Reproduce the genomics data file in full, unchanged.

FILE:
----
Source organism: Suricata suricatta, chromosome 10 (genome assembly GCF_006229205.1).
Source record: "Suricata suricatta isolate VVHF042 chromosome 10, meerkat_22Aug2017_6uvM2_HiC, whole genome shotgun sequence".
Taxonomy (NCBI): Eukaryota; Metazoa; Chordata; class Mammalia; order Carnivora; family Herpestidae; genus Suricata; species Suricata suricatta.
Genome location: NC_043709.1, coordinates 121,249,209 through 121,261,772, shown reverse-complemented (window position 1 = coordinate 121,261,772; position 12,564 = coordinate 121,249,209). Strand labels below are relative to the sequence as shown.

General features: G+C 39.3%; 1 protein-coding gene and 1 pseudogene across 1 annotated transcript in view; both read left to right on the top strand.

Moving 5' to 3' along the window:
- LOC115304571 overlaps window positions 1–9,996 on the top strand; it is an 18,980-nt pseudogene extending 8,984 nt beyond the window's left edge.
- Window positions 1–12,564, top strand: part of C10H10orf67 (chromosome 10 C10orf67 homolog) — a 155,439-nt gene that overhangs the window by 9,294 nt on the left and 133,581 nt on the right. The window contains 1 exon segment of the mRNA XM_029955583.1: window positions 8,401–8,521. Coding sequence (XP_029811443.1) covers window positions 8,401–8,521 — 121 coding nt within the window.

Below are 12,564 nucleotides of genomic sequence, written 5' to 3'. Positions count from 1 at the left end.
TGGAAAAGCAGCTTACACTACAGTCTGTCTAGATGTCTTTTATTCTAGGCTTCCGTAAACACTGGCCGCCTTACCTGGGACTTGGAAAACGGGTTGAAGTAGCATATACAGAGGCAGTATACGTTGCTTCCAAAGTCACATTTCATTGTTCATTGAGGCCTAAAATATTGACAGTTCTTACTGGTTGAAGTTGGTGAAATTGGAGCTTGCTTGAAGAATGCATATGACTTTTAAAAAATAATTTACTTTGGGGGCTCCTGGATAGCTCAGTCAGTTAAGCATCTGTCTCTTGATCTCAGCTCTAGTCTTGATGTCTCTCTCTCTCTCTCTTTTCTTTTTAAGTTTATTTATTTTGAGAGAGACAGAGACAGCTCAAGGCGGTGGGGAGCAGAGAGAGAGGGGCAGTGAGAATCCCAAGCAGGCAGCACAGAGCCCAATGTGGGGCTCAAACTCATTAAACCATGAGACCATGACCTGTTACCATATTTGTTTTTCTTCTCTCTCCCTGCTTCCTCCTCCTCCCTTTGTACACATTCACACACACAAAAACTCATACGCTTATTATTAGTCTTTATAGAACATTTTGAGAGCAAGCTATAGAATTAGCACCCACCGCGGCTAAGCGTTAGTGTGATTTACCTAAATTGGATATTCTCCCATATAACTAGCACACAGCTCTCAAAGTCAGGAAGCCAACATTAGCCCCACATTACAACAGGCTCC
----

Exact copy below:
Source organism: Suricata suricatta, chromosome 10 (genome assembly GCF_006229205.1).
Source record: "Suricata suricatta isolate VVHF042 chromosome 10, meerkat_22Aug2017_6uvM2_HiC, whole genome shotgun sequence".
Taxonomy (NCBI): Eukaryota; Metazoa; Chordata; class Mammalia; order Carnivora; family Herpestidae; genus Suricata; species Suricata suricatta.
Genome location: NC_043709.1, coordinates 121,249,209 through 121,261,772, shown reverse-complemented (window position 1 = coordinate 121,261,772; position 12,564 = coordinate 121,249,209). Strand labels below are relative to the sequence as shown.

General features: G+C 39.3%; 1 protein-coding gene and 1 pseudogene across 1 annotated transcript in view; both read left to right on the top strand.

Moving 5' to 3' along the window:
- LOC115304571 overlaps window positions 1–9,996 on the top strand; it is an 18,980-nt pseudogene extending 8,984 nt beyond the window's left edge.
- Window positions 1–12,564, top strand: part of C10H10orf67 (chromosome 10 C10orf67 homolog) — a 155,439-nt gene that overhangs the window by 9,294 nt on the left and 133,581 nt on the right. The window contains 1 exon segment of the mRNA XM_029955583.1: window positions 8,401–8,521. Coding sequence (XP_029811443.1) covers window positions 8,401–8,521 — 121 coding nt within the window.

Below are 12,564 nucleotides of genomic sequence, written 5' to 3'. Positions count from 1 at the left end.
TGGAAAAGCAGCTTACACTACAGTCTGTCTAGATGTCTTTTATTCTAGGCTTCCGTAAACACTGGCCGCCTTACCTGGGACTTGGAAAACGGGTTGAAGTAGCATATACAGAGGCAGTATACGTTGCTTCCAAAGTCACATTTCATTGTTCATTGAGGCCTAAAATATTGACAGTTCTTACTGGTTGAAGTTGGTGAAATTGGAGCTTGCTTGAAGAATGCATATGACTTTTAAAAAATAATTTACTTTGGGGGCTCCTGGATAGCTCAGTCAGTTAAGCATCTGTCTCTTGATCTCAGCTCTAGTCTTGATGTCTCTCTCTCTCTCTCTTTTCTTTTTAAGTTTATTTATTTTGAGAGAGACAGAGACAGCTCAAGGCGGTGGGGAGCAGAGAGAGAGGGGCAGTGAGAATCCCAAGCAGGCAGCACAGAGCCCAATGTGGGGCTCAAACTCATTAAACCATGAGACCATGACCTGTTACCATATTTGTTTTTCTTCTCTCTCCCTGCTTCCTCCTCCTCCCTTTGTACACATTCACACACACAAAAACTCATACGCTTATTATTAGTCTTTATAGAACATTTTGAGAGCAAGCTATAGAATTAGCACCCACCGCGGCTAAGCGTTAGTGTGATTTACCTAAATTGGATATTCTCCCATATAACTAGCACACAGCTCTCAAAGTCAGGAAGCCAACATTAGCCCCACATTACAACAGGCTCC